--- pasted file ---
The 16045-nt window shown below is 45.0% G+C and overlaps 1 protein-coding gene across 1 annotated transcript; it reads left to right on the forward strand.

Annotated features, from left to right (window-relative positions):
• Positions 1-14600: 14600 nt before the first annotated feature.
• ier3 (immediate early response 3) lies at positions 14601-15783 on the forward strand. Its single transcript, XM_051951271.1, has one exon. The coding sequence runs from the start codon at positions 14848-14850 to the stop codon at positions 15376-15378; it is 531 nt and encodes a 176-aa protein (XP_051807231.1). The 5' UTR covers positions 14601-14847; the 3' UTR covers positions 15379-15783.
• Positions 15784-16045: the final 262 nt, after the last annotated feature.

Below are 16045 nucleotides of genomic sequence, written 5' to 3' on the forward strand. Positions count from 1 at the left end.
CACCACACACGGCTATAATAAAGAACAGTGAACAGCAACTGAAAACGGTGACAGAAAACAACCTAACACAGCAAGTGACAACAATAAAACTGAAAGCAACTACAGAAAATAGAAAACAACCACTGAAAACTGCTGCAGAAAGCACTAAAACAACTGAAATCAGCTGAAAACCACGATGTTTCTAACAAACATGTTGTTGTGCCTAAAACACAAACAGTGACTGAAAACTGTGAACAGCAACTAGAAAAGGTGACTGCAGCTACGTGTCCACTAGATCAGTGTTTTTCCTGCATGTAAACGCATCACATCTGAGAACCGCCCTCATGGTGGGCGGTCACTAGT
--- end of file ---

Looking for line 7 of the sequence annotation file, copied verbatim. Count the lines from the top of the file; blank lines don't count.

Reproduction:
CACCACACACGGCTATAATAAAGAACAGTGAACAGCAACTGAAAACGGTGACAGAAAACAACCTAACACAGCAAGTGACAACAATAAAACTGAAAGCAACTACAGAAAATAGAAAACAACCACTGAAAACTGCTGCAGAAAGCACTAAAACAACTGAAATCAGCTGAAAACCACGATGTTTCTAACAAACATGTTGTTGTGCCTAAAACACAAACAGTGACTGAAAACTGTGAACAGCAACTAGAAAAGGTGACTGCAGCTACGTGTCCACTAGATCAGTGTTTTTCCTGCATGTAAACGCATCACATCTGAGAACCGCCCTCATGGTGGGCGGTCACTAGT